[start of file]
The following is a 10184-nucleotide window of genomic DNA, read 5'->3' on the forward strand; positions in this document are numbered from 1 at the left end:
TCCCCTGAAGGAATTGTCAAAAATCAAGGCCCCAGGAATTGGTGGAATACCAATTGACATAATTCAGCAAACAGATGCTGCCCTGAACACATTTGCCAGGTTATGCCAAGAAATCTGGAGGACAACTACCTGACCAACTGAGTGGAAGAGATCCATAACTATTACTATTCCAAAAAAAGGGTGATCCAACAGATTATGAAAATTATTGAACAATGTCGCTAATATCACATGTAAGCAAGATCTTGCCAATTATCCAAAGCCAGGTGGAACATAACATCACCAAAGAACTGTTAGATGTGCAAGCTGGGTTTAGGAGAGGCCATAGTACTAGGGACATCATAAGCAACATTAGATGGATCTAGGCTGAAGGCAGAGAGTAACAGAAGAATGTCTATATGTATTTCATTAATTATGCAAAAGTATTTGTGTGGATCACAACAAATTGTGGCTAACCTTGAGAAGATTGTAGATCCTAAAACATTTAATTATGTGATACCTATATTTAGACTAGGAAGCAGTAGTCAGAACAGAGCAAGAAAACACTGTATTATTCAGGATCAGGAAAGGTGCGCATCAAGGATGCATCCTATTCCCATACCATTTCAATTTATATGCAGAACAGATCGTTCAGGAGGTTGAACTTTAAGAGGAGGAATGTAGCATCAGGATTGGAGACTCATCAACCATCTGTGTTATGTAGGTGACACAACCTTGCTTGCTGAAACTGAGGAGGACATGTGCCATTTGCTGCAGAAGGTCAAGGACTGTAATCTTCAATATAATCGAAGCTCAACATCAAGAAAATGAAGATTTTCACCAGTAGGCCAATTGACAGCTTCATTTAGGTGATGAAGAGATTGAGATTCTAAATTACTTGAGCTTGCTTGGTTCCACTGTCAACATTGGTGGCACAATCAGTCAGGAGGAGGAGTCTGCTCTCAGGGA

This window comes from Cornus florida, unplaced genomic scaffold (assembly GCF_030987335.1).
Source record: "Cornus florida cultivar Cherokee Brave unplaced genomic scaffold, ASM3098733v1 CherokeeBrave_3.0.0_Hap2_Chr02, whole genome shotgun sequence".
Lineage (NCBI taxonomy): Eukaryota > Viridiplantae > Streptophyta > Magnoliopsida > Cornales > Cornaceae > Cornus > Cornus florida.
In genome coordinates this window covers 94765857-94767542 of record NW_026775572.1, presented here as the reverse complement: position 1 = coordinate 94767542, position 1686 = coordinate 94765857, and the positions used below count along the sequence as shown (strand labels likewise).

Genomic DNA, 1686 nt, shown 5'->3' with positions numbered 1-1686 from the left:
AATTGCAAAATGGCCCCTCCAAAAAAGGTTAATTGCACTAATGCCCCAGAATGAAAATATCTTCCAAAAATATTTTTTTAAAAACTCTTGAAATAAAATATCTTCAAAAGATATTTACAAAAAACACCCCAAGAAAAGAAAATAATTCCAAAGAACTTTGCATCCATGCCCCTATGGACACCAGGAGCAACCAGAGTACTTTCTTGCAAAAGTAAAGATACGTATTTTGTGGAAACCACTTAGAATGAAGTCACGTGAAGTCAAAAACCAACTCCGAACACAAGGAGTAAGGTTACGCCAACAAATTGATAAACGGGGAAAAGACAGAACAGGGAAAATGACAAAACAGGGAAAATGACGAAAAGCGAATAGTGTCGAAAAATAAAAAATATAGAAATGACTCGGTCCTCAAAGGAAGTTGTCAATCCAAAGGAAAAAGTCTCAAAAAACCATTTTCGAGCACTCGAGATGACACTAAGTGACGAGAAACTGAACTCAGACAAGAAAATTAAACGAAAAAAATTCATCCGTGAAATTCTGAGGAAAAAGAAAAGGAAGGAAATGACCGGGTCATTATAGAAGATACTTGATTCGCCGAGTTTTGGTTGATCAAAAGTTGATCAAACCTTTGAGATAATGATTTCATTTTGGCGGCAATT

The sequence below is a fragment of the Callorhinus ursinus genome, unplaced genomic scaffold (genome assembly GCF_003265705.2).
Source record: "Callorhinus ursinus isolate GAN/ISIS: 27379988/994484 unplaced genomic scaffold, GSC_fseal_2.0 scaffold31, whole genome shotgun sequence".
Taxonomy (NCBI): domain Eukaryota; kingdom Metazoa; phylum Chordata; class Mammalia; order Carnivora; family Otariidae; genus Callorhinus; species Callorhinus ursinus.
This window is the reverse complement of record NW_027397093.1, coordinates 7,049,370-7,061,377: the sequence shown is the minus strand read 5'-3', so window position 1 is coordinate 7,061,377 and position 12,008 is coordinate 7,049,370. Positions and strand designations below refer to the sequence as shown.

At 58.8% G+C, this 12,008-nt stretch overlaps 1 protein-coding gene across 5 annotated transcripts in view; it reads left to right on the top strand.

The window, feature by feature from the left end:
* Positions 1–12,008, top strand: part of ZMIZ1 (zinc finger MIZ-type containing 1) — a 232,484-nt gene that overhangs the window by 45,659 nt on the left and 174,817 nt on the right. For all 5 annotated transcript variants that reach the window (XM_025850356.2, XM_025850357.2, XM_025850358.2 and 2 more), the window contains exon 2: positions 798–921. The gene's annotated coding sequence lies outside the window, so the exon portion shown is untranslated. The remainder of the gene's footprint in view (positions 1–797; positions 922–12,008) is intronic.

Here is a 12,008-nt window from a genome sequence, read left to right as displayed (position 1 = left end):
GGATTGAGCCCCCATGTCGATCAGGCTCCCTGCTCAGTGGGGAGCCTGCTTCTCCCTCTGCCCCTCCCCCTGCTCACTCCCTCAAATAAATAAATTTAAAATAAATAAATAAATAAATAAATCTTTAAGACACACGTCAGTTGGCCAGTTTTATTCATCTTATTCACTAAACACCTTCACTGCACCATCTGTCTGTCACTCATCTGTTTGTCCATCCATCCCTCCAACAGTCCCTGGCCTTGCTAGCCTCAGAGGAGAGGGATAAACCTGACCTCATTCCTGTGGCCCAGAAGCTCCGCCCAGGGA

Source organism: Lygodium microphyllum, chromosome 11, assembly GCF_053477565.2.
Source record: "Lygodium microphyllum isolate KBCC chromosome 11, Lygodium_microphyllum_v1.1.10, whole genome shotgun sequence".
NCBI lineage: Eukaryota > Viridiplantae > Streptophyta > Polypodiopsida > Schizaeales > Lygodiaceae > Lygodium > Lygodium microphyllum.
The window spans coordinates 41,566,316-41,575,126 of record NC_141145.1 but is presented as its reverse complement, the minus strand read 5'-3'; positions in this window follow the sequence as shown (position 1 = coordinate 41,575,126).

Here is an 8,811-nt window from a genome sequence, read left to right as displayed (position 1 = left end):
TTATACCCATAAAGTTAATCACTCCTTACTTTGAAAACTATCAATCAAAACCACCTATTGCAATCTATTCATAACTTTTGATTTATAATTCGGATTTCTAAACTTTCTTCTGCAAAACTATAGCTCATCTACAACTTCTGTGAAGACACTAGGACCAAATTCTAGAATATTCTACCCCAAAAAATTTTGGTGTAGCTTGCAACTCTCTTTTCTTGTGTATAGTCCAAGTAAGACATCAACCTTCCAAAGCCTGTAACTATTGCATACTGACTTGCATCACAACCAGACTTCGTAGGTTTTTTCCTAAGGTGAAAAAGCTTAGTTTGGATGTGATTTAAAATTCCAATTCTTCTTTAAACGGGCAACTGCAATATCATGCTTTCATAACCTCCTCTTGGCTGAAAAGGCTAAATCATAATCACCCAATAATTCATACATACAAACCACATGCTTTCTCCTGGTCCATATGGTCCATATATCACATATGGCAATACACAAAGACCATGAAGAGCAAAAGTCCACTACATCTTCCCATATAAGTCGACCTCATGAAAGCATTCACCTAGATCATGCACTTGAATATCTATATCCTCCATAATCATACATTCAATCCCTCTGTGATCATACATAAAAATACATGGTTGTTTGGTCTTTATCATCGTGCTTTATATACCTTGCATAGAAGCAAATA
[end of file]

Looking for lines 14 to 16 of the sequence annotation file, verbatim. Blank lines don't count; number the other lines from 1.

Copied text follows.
The window, feature by feature from the left end:
* Positions 1–12,008, top strand: part of ZMIZ1 (zinc finger MIZ-type containing 1) — a 232,484-nt gene that overhangs the window by 45,659 nt on the left and 174,817 nt on the right. For all 5 annotated transcript variants that reach the window (XM_025850356.2, XM_025850357.2, XM_025850358.2 and 2 more), the window contains exon 2: positions 798–921. The gene's annotated coding sequence lies outside the window, so the exon portion shown is untranslated. The remainder of the gene's footprint in view (positions 1–797; positions 922–12,008) is intronic.

Here is a 12,008-nt window from a genome sequence, read left to right as displayed (position 1 = left end):